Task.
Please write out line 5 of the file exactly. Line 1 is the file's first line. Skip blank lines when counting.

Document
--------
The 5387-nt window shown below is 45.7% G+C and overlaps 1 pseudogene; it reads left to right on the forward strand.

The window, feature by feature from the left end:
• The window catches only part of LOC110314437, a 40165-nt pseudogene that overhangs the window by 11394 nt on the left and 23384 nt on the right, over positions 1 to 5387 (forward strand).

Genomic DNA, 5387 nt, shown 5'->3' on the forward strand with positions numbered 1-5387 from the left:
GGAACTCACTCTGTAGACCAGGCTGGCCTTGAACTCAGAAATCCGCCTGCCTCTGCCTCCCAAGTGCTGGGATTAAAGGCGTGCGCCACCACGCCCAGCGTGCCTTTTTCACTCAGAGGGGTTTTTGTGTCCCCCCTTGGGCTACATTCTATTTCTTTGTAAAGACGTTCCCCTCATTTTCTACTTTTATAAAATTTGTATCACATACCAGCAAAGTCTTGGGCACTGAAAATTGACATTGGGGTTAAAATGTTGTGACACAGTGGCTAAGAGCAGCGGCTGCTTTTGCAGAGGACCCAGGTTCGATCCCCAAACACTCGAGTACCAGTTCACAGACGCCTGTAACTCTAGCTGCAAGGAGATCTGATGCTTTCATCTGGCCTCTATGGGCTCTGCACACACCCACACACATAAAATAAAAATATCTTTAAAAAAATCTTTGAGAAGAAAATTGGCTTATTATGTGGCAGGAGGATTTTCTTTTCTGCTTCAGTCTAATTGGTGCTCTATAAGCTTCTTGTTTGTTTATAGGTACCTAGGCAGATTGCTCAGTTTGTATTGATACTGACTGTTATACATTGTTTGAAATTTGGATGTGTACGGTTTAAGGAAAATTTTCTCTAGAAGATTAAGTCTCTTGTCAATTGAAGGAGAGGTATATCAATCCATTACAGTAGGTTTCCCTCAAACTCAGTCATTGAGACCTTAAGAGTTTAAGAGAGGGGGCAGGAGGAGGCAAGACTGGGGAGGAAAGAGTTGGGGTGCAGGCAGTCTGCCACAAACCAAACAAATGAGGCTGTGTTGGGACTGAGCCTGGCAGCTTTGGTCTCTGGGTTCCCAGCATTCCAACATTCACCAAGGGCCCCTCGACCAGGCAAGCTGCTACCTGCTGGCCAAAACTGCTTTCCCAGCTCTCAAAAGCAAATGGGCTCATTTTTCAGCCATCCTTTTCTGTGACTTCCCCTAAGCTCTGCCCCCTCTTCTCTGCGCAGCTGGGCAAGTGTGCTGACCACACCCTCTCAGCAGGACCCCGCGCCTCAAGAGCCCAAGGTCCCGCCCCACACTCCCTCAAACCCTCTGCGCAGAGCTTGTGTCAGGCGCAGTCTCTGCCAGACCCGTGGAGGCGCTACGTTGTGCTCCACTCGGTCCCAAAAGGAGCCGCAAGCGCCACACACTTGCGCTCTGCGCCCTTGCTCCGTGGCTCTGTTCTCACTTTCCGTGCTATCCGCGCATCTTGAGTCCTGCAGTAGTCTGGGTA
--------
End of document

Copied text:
GGAACTCACTCTGTAGACCAGGCTGGCCTTGAACTCAGAAATCCGCCTGCCTCTGCCTCCCAAGTGCTGGGATTAAAGGCGTGCGCCACCACGCCCAGCGTGCCTTTTTCACTCAGAGGGGTTTTTGTGTCCCCCCTTGGGCTACATTCTATTTCTTTGTAAAGACGTTCCCCTCATTTTCTACTTTTATAAAATTTGTATCACATACCAGCAAAGTCTTGGGCACTGAAAATTGACATTGGGGTTAAAATGTTGTGACACAGTGGCTAAGAGCAGCGGCTGCTTTTGCAGAGGACCCAGGTTCGATCCCCAAACACTCGAGTACCAGTTCACAGACGCCTGTAACTCTAGCTGCAAGGAGATCTGATGCTTTCATCTGGCCTCTATGGGCTCTGCACACACCCACACACATAAAATAAAAATATCTTTAAAAAAATCTTTGAGAAGAAAATTGGCTTATTATGTGGCAGGAGGATTTTCTTTTCTGCTTCAGTCTAATTGGTGCTCTATAAGCTTCTTGTTTGTTTATAGGTACCTAGGCAGATTGCTCAGTTTGTATTGATACTGACTGTTATACATTGTTTGAAATTTGGATGTGTACGGTTTAAGGAAAATTTTCTCTAGAAGATTAAGTCTCTTGTCAATTGAAGGAGAGGTATATCAATCCATTACAGTAGGTTTCCCTCAAACTCAGTCATTGAGACCTTAAGAGTTTAAGAGAGGGGGCAGGAGGAGGCAAGACTGGGGAGGAAAGAGTTGGGGTGCAGGCAGTCTGCCACAAACCAAACAAATGAGGCTGTGTTGGGACTGAGCCTGGCAGCTTTGGTCTCTGGGTTCCCAGCATTCCAACATTCACCAAGGGCCCCTCGACCAGGCAAGCTGCTACCTGCTGGCCAAAACTGCTTTCCCAGCTCTCAAAAGCAAATGGGCTCATTTTTCAGCCATCCTTTTCTGTGACTTCCCCTAAGCTCTGCCCCCTCTTCTCTGCGCAGCTGGGCAAGTGTGCTGACCACACCCTCTCAGCAGGACCCCGCGCCTCAAGAGCCCAAGGTCCCGCCCCACACTCCCTCAAACCCTCTGCGCAGAGCTTGTGTCAGGCGCAGTCTCTGCCAGACCCGTGGAGGCGCTACGTTGTGCTCCACTCGGTCCCAAAAGGAGCCGCAAGCGCCACACACTTGCGCTCTGCGCCCTTGCTCCGTGGCTCTGTTCTCACTTTCCGTGCTATCCGCGCATCTTGAGTCCTGCAGTAGTCTGGGTA